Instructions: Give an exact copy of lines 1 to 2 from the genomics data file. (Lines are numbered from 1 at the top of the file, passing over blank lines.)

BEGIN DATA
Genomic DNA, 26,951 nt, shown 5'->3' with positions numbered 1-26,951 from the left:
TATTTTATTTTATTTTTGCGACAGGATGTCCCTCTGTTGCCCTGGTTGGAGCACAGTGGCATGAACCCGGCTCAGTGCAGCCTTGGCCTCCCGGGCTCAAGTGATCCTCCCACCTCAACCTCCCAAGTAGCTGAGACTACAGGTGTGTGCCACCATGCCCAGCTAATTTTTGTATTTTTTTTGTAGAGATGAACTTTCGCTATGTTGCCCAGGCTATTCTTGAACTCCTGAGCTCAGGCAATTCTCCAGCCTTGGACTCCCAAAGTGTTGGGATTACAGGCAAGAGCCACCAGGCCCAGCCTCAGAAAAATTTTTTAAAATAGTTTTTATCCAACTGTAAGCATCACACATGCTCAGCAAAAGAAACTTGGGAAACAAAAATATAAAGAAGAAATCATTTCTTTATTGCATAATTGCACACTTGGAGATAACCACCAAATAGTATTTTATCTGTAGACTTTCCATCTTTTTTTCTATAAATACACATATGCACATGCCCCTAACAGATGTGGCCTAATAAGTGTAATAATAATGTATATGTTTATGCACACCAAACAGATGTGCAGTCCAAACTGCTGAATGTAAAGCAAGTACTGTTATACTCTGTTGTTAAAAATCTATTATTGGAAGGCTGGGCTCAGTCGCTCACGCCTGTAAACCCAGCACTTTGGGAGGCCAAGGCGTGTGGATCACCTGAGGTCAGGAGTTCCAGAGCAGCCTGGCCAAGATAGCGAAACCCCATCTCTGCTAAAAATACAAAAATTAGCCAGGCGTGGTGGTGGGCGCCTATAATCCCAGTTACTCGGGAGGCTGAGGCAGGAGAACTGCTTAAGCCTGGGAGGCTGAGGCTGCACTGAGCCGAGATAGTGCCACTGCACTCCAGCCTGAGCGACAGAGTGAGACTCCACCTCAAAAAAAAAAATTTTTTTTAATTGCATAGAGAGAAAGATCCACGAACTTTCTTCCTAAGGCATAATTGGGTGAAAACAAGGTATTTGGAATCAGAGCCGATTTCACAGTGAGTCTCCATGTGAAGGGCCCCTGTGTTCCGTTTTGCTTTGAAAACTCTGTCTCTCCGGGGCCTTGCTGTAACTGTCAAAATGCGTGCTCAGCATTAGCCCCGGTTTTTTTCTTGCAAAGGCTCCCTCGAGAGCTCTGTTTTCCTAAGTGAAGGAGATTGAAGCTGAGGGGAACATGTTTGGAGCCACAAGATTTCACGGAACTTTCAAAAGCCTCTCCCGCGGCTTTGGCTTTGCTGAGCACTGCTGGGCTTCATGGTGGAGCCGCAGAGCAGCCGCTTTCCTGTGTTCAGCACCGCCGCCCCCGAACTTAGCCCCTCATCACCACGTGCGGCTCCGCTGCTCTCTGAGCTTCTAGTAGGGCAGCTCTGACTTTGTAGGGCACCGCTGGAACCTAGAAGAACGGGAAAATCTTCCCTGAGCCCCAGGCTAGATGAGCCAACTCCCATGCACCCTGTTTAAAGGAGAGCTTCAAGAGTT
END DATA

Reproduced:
Genomic DNA, 26,951 nt, shown 5'->3' with positions numbered 1-26,951 from the left:
TATTTTATTTTATTTTTGCGACAGGATGTCCCTCTGTTGCCCTGGTTGGAGCACAGTGGCATGAACCCGGCTCAGTGCAGCCTTGGCCTCCCGGGCTCAAGTGATCCTCCCACCTCAACCTCCCAAGTAGCTGAGACTACAGGTGTGTGCCACCATGCCCAGCTAATTTTTGTATTTTTTTTGTAGAGATGAACTTTCGCTATGTTGCCCAGGCTATTCTTGAACTCCTGAGCTCAGGCAATTCTCCAGCCTTGGACTCCCAAAGTGTTGGGATTACAGGCAAGAGCCACCAGGCCCAGCCTCAGAAAAATTTTTTAAAATAGTTTTTATCCAACTGTAAGCATCACACATGCTCAGCAAAAGAAACTTGGGAAACAAAAATATAAAGAAGAAATCATTTCTTTATTGCATAATTGCACACTTGGAGATAACCACCAAATAGTATTTTATCTGTAGACTTTCCATCTTTTTTTCTATAAATACACATATGCACATGCCCCTAACAGATGTGGCCTAATAAGTGTAATAATAATGTATATGTTTATGCACACCAAACAGATGTGCAGTCCAAACTGCTGAATGTAAAGCAAGTACTGTTATACTCTGTTGTTAAAAATCTATTATTGGAAGGCTGGGCTCAGTCGCTCACGCCTGTAAACCCAGCACTTTGGGAGGCCAAGGCGTGTGGATCACCTGAGGTCAGGAGTTCCAGAGCAGCCTGGCCAAGATAGCGAAACCCCATCTCTGCTAAAAATACAAAAATTAGCCAGGCGTGGTGGTGGGCGCCTATAATCCCAGTTACTCGGGAGGCTGAGGCAGGAGAACTGCTTAAGCCTGGGAGGCTGAGGCTGCACTGAGCCGAGATAGTGCCACTGCACTCCAGCCTGAGCGACAGAGTGAGACTCCACCTCAAAAAAAAAAATTTTTTTTAATTGCATAGAGAGAAAGATCCACGAACTTTCTTCCTAAGGCATAATTGGGTGAAAACAAGGTATTTGGAATCAGAGCCGATTTCACAGTGAGTCTCCATGTGAAGGGCCCCTGTGTTCCGTTTTGCTTTGAAAACTCTGTCTCTCCGGGGCCTTGCTGTAACTGTCAAAATGCGTGCTCAGCATTAGCCCCGGTTTTTTTCTTGCAAAGGCTCCCTCGAGAGCTCTGTTTTCCTAAGTGAAGGAGATTGAAGCTGAGGGGAACATGTTTGGAGCCACAAGATTTCACGGAACTTTCAAAAGCCTCTCCCGCGGCTTTGGCTTTGCTGAGCACTGCTGGGCTTCATGGTGGAGCCGCAGAGCAGCCGCTTTCCTGTGTTCAGCACCGCCGCCCCCGAACTTAGCCCCTCATCACCACGTGCGGCTCCGCTGCTCTCTGAGCTTCTAGTAGGGCAGCTCTGACTTTGTAGGGCACCGCTGGAACCTAGAAGAACGGGAAAATCTTCCCTGAGCCCCAGGCTAGATGAGCCAACTCCCATGCACCCTGTTTAAAGGAGAGCTTCAAGAGTT